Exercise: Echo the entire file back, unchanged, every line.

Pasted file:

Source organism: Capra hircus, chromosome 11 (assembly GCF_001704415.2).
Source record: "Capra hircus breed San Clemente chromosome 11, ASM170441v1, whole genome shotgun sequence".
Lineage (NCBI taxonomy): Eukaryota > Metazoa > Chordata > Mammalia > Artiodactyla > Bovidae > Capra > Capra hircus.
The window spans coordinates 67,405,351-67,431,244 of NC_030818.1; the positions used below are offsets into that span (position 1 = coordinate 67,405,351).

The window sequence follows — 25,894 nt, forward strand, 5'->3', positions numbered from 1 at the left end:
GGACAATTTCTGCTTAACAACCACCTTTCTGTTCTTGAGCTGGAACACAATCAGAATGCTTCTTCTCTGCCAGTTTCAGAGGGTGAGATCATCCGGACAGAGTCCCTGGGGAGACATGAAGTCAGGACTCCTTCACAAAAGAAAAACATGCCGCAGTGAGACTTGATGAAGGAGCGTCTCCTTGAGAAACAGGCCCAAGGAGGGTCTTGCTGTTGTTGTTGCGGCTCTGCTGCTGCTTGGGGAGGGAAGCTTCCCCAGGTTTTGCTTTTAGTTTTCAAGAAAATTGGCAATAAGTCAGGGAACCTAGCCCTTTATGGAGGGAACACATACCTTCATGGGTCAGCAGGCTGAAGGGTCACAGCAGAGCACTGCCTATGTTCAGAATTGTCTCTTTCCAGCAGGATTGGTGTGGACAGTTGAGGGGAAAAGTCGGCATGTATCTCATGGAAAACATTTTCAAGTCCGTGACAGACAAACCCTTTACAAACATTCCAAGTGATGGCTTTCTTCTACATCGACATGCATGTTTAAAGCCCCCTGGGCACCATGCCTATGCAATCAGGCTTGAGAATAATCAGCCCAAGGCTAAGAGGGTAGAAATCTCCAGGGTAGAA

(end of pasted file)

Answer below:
Source organism: Capra hircus, chromosome 11 (assembly GCF_001704415.2).
Source record: "Capra hircus breed San Clemente chromosome 11, ASM170441v1, whole genome shotgun sequence".
Lineage (NCBI taxonomy): Eukaryota > Metazoa > Chordata > Mammalia > Artiodactyla > Bovidae > Capra > Capra hircus.
The window spans coordinates 67,405,351-67,431,244 of NC_030818.1; the positions used below are offsets into that span (position 1 = coordinate 67,405,351).

The window sequence follows — 25,894 nt, forward strand, 5'->3', positions numbered from 1 at the left end:
GGACAATTTCTGCTTAACAACCACCTTTCTGTTCTTGAGCTGGAACACAATCAGAATGCTTCTTCTCTGCCAGTTTCAGAGGGTGAGATCATCCGGACAGAGTCCCTGGGGAGACATGAAGTCAGGACTCCTTCACAAAAGAAAAACATGCCGCAGTGAGACTTGATGAAGGAGCGTCTCCTTGAGAAACAGGCCCAAGGAGGGTCTTGCTGTTGTTGTTGCGGCTCTGCTGCTGCTTGGGGAGGGAAGCTTCCCCAGGTTTTGCTTTTAGTTTTCAAGAAAATTGGCAATAAGTCAGGGAACCTAGCCCTTTATGGAGGGAACACATACCTTCATGGGTCAGCAGGCTGAAGGGTCACAGCAGAGCACTGCCTATGTTCAGAATTGTCTCTTTCCAGCAGGATTGGTGTGGACAGTTGAGGGGAAAAGTCGGCATGTATCTCATGGAAAACATTTTCAAGTCCGTGACAGACAAACCCTTTACAAACATTCCAAGTGATGGCTTTCTTCTACATCGACATGCATGTTTAAAGCCCCCTGGGCACCATGCCTATGCAATCAGGCTTGAGAATAATCAGCCCAAGGCTAAGAGGGTAGAAATCTCCAGGGTAGAA